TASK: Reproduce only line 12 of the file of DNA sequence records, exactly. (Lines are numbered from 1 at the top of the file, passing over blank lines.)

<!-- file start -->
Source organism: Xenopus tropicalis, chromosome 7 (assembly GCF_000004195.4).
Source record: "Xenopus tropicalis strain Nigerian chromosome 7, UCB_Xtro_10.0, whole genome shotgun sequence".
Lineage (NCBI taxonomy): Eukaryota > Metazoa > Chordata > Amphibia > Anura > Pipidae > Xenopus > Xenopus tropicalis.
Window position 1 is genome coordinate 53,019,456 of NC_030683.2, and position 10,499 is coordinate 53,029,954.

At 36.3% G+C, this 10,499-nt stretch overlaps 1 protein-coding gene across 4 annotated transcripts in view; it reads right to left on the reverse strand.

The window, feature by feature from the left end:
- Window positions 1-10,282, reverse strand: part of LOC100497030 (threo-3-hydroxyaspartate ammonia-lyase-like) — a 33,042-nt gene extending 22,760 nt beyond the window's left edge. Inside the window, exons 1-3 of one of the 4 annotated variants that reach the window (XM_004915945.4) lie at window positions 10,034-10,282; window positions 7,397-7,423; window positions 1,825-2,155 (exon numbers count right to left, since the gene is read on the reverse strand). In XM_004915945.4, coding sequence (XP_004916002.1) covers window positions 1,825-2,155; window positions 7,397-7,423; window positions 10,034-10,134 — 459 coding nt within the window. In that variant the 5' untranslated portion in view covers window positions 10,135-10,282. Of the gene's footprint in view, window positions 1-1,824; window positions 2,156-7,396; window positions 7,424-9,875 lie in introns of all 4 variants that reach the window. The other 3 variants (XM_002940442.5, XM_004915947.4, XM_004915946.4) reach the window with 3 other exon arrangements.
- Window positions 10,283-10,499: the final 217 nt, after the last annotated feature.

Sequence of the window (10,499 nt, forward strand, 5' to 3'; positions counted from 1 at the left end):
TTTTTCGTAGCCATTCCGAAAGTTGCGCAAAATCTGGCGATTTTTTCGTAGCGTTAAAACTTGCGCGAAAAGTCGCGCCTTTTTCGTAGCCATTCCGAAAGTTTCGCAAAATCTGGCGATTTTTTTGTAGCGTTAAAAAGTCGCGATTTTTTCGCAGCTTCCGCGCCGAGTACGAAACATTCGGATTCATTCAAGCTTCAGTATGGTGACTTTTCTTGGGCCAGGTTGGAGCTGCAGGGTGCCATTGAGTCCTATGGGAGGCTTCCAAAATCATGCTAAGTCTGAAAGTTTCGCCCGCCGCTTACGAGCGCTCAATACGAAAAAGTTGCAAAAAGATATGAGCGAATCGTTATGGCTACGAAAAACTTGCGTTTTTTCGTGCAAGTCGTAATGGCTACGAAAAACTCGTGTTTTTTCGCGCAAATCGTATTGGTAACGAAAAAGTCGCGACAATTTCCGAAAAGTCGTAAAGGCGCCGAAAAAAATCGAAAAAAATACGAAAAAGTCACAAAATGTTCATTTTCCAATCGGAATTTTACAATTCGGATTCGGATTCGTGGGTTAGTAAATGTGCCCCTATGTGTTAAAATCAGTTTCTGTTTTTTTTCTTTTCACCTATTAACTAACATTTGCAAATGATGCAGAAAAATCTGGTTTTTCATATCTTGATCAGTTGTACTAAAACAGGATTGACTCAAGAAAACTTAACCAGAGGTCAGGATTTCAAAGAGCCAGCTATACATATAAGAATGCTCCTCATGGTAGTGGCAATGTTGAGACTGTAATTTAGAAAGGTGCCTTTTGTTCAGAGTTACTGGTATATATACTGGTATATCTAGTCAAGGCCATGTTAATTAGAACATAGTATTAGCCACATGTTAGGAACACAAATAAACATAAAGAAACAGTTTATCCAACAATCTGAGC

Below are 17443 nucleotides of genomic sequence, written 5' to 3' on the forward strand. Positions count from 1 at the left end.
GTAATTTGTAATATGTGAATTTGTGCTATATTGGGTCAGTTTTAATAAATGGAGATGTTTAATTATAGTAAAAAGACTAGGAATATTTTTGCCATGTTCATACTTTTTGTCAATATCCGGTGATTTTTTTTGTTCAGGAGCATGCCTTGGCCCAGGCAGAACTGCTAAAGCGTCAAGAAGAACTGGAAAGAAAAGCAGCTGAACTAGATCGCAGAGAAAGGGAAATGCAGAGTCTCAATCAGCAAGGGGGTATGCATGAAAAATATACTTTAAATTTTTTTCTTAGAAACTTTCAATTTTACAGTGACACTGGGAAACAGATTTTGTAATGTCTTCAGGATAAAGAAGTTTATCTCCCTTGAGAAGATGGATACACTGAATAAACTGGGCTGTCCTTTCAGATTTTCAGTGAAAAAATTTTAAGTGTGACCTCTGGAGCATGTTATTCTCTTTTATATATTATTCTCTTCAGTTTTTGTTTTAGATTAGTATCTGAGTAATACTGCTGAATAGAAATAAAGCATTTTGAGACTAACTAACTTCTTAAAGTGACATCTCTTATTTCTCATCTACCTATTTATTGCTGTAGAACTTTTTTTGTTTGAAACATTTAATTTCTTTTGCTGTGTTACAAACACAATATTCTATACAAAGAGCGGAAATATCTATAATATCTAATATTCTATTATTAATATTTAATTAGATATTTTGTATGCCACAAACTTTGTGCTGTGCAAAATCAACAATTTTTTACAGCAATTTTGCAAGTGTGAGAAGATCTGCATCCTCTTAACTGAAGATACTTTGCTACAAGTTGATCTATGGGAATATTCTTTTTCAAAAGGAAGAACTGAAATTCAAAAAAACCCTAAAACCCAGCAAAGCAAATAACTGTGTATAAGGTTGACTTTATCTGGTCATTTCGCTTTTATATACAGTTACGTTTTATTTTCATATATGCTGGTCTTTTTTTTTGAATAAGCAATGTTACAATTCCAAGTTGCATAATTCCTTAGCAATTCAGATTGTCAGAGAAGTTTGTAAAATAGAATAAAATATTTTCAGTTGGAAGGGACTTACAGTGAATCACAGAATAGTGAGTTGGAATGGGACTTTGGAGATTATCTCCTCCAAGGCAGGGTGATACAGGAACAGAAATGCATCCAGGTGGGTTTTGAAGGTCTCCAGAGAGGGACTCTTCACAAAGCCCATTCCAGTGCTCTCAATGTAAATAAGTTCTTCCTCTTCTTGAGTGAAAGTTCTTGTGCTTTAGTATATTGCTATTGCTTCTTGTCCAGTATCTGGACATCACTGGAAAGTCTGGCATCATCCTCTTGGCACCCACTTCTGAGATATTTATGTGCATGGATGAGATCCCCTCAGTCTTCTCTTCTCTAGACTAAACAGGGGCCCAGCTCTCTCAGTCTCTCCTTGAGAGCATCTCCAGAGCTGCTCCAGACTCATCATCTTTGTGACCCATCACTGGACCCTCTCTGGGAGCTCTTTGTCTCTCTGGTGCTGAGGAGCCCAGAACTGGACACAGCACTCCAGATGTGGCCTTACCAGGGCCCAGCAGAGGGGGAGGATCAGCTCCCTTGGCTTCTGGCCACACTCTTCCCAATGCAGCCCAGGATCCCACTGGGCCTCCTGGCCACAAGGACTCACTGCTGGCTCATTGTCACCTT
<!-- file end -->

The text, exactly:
GTAATTTGTAATATGTGAATTTGTGCTATATTGGGTCAGTTTTAATAAATGGAGATGTTTAATTATAGTAAAAAGACTAGGAATATTTTTGCCATGTTCATACTTTTTGTCAATATCCGGTGATTTTTTTTGTTCAGGAGCATGCCTTGGCCCAGGCAGAACTGCTAAAGCGTCAAGAAGAACTGGAAAGAAAAGCAGCTGAACTAGATCGCAGAGAAAGGGAAATGCAGAGTCTCAATCAGCAAGGGGGTATGCATGAAAAATATACTTTAAATTTTTTTCTTAGAAACTTTCAATTTTACAGTGACACTGGGAAACAGATTTTGTAATGTCTTCAGGATAAAGAAGTTTATCTCCCTTGAGAAGATGGATACACTGAATAAACTGGGCTGTCCTTTCAGATTTTCAGTGAAAAAATTTTAAGTGTGACCTCTGGAGCATGTTATTCTCTTTTATATATTATTCTCTTCAGTTTTTGTTTTAGATTAGTATCTGAGTAATACTGCTGAATAGAAATAAAGCATTTTGAGACTAACTAACTTCTTAAAGTGACATCTCTTATTTCTCATCTACCTATTTATTGCTGTAGAACTTTTTTTGTTTGAAACATTTAATTTCTTTTGCTGTGTTACAAACACAATATTCTATACAAAGAGCGGAAATATCTATAATATCTAATATTCTATTATTAATATTTAATTAGATATTTTGTATGCCACAAACTTTGTGCTGTGCAAAATCAACAATTTTTTACAGCAATTTTGCAAGTGTGAGAAGATCTGCATCCTCTTAACTGAAGATACTTTGCTACAAGTTGATCTATGGGAATATTCTTTTTCAAAAGGAAGAACTGAAATTCAAAAAAACCCTAAAACCCAGCAAAGCAAATAACTGTGTATAAGGTTGACTTTATCTGGTCATTTCGCTTTTATATACAGTTACGTTTTATTTTCATATATGCTGGTCTTTTTTTTTGAATAAGCAATGTTACAATTCCAAGTTGCATAATTCCTTAGCAATTCAGATTGTCAGAGAAGTTTGTAAAATAGAATAAAATATTTTCAGTTGGAAGGGACTTACAGTGAATCACAGAATAGTGAGTTGGAATGGGACTTTGGAGATTATCTCCTCCAAGGCAGGGTGATACAGGAACAGAAATGCATCCAGGTGGGTTTTGAAGGTCTCCAGAGAGGGACTCTTCACAAAGCCCATTCCAGTGCTCTCAATGTAAATAAGTTCTTCCTCTTCTTGAGTGAAAGTTCTTGTGCTTTAGTATATTGCTATTGCTTCTTGTCCAGTATCTGGACATCACTGGAAAGTCTGGCATCATCCTCTTGGCACCCACTTCTGAGATATTTATGTGCATGGATGAGATCCCCTCAGTCTTCTCTTCTCTAGACTAAACAGGGGCCCAGCTCTCTCAGTCTCTCCTTGAGAGCATCTCCAGAGCTGCTCCAGACTCATCATCTTTGTGACCCATCACTGGACCCTCTCTGGGAGCTCTTTGTCTCTCTGGTGCTGAGGAGCCCAGAACTGGACACAGCACTCCAGATGTGGCCTTACCAGGGCCCAGCAGAGGGGGAGGATCAGCTCCCTTGGCTTCTGGCCACACTCTTCCCAATGCAGCCCAGGATCCCACTGGGCCTCCTGGCCACAAGGACTCACTGCTGGCTCATTGTCACCTT